HTTP Authentication

Old documentation (Jena 3.1.1 to Jena 4.2.0)

Jena 4.3.0 and later uses the JDK package. Jena adds API support for challenge-based authentication and also provide HTTP digest authentication.


There are 5 variations:

  1. Basic authentication
  2. Challenge-Basic authentication
  3. Challenge-Digest authentication
  4. URL user (that is, in the URL)
  5. URL user and password in the URL (that is, in the URL)

Basic authentication occurs where the app provides the user and password information to the JDK HttpClient and that information is always used when sending HTTP requests with that HttpClient. It does not require an initial request-challenge-resend to initiate. This is provided natively by the JDK code. See HttpClient.newBuilder().authenticate(...).

Challenge based authentication, for “basic” or “digest”, are provided by Jena. The challenge happens on the first contact with the remote endpoint and the server returns a 401 response with an HTTP header saying which style of authentication is required. There is a registry of users name and password for endpoints which is consulted and the appropriate Authorization: header is generated then the request resent. If no registration matches, the 401 is passed back to the application as an exception.

Because it is a challenge response to a request, the request must be sent twice, first to trigger the challenge and then again with the HTTP authentication information. To make this automatic, the first request must not be a streaming request (the stream is not repeatable). All HTTP request generated by Jena are repeatable.

The URL can contain a userinfo part, either the users@host form, or the user:password@host form. If just the user is given, the authentication environment is consulted for registered users-password information. If user and password is given, the details as given are used. This latter form is not recommended and should only be used if necessary because the password is in-clear in the SPARQL query.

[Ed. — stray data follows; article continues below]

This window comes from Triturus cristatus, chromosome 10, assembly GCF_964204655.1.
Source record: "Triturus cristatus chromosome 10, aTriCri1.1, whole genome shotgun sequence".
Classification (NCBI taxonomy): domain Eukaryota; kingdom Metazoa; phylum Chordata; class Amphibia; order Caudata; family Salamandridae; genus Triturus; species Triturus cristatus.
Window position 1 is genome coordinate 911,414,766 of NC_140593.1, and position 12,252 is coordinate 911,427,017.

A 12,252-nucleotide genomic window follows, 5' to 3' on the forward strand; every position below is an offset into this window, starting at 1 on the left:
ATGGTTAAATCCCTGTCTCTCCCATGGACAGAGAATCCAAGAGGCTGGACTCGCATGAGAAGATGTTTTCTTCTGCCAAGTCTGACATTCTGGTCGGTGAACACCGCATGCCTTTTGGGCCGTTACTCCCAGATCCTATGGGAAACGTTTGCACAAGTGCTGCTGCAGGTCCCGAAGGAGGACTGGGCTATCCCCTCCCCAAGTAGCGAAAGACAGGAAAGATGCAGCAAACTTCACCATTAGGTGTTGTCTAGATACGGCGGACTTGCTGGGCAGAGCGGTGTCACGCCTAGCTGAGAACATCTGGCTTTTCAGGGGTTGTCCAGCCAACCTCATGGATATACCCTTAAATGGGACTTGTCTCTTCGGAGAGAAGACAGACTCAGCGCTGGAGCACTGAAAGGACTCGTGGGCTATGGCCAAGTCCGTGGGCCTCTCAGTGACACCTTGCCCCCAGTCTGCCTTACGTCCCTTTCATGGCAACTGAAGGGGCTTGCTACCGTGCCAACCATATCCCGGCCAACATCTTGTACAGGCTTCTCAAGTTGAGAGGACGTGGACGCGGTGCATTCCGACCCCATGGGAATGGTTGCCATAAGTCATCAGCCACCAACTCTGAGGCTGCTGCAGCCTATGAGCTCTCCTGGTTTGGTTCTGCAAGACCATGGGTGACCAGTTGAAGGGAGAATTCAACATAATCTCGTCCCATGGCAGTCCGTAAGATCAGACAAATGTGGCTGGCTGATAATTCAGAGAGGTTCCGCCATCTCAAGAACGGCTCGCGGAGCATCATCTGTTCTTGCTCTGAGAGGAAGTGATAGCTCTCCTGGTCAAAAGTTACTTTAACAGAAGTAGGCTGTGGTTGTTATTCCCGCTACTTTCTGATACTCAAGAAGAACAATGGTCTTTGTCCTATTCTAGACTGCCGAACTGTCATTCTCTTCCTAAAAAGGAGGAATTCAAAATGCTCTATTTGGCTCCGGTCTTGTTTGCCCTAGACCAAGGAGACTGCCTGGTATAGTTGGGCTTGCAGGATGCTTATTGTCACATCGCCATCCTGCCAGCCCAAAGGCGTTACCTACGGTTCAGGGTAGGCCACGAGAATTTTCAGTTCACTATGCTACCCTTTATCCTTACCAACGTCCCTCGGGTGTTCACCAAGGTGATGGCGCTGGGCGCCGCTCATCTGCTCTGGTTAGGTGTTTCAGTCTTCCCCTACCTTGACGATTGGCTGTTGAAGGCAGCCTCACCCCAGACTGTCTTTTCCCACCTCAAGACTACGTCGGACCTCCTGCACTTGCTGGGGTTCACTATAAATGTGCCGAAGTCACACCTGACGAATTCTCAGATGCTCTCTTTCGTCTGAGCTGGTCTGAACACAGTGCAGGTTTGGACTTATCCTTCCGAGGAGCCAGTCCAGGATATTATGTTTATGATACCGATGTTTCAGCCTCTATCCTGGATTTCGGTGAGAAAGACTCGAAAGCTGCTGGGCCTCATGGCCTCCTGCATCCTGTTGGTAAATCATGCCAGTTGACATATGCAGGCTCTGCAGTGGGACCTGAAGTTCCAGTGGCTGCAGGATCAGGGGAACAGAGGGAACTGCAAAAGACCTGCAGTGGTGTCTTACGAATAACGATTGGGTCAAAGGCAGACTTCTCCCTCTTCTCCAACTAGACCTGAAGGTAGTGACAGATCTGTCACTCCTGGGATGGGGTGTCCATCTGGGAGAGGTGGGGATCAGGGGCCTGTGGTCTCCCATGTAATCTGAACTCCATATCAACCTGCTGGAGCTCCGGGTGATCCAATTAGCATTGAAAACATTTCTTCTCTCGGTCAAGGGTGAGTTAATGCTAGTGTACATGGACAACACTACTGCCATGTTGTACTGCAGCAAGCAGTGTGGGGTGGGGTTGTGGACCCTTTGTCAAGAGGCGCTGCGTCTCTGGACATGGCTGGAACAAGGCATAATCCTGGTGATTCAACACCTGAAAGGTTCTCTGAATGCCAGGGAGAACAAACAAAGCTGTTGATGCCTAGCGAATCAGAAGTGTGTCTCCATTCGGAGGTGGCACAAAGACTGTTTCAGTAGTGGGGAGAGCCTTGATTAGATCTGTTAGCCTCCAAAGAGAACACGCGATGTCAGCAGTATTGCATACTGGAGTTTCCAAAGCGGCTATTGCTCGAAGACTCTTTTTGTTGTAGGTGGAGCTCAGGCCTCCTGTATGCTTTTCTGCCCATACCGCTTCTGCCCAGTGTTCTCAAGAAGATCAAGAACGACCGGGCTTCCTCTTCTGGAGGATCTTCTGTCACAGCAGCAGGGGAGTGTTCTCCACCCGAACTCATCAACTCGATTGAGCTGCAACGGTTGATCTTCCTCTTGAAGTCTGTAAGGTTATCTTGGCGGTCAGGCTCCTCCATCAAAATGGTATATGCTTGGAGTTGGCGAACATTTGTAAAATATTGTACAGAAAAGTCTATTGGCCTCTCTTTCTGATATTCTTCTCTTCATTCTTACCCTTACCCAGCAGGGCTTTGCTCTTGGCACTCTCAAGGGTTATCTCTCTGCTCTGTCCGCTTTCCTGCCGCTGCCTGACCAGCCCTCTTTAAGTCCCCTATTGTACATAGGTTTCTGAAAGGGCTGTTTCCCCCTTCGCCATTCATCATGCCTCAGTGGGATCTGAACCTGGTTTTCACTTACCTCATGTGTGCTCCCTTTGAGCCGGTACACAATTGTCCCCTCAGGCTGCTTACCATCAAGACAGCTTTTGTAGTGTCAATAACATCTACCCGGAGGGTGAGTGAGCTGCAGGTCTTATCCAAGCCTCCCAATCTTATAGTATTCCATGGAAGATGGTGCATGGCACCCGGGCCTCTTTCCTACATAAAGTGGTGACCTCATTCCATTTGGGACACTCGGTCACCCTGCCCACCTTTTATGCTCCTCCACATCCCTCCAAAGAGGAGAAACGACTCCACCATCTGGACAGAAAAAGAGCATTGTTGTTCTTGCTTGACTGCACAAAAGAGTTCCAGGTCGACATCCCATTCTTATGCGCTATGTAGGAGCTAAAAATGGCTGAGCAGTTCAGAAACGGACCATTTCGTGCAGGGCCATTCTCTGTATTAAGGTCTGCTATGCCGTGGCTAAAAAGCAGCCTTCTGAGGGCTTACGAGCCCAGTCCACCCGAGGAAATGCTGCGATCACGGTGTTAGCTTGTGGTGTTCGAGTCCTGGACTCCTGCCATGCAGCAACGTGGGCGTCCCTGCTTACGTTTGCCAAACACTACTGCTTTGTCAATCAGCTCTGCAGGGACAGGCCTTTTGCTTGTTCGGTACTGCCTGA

Jena also has support for bearer authentication.

JDK HttpClient.authenticator

    // Basic or Digest - determined when the challenge happens.
    AuthEnv.get().registerUsernamePassword(URI.create(dataURL), "user", "password");
    try ( QueryExecution qExec = QueryExecutionHTTP.service(dataURL)
            .build()) {

alternatively, the java platform provides basic authentication. This is not challenge based - any request sent using a HttpClient configured with an authenticator will include the authentication details. (Caution - including sending username/password to the wrong site!). Digest authentication must use AuthEnv.get().registerUsernamePassword.

    Authenticator authenticator = AuthLib.authenticator("user", "password");
    HttpClient httpClient = HttpClient.newBuilder()
    // Use with RDFConnection      
    try ( RDFConnection conn = RDFConnectionRemote.service(dataURL)
            .build()) {
    try ( QueryExecution qExec = QueryExecutionHTTP.service(dataURL)
            .build()) {

Challenge registration

AuthEnv maintains a registry of credentials and also a registry of which service URLs the credentials should be used. It supports registration of endpoint prefixes so that one registration will apply to all URLs starting with a common root.

The main function is AuthEnv.get().registerUsernamePassword.

   // Application setup code 
   AuthEnv.get().registerUsernamePassword("username", "password");
   try ( QueryExecution qExec = QueryExecutionHTTP.service(dataURL)
        .build()) {

When an HTTP 401 response with an WWW-Authenticate header is received, the Jena http handling code will will look for a suitable authentication registration (exact or longest prefix), and retry the request. If it succeeds, a modifier is installed so all subsequent request to the same endpoint will have the authentication header added and there is no challenge round-trip.


The same mechanism is used for the URL in a SPARQL SERVICE clause. If there is a 401 challenge, the registry is consulted and authentication applied.

In addition, if the SERVICE URL has a username as the userinfo (that is,, that user name is used to look in the authentication registry.

If the userinfo is of the form “username:password” then the information as given in the URL is used.

    AuthEnv.get().registerUsernamePassword(URI.create("http://host/sparql"), "u", "p");
     // Registration applies to SERVICE.
    Query query = QueryFactory.create("SELECT * { SERVICE <http://host/sparql> { ?s ?p ?o } }");
    try ( QueryExecution qExec = QueryExecution.create().query(query).dataset(...).build() ) {
        System.out.println("Call using SERVICE...");
        ResultSet rs = qExec.execSelect();

Authentication Examples


Bearer Authentication

Bearer authentication requires that the application to obtain a token to present to the server.

How this token is obtained depends on the deployment environment.

The application can either register the token to be used:

    AuthEnv.get().addBearerToken(targetURL, jwtString);

or can provide a token provider for 401 challeneges stating bearer authentication.

        (uri, challenge)->{ ... ; return jwtString; });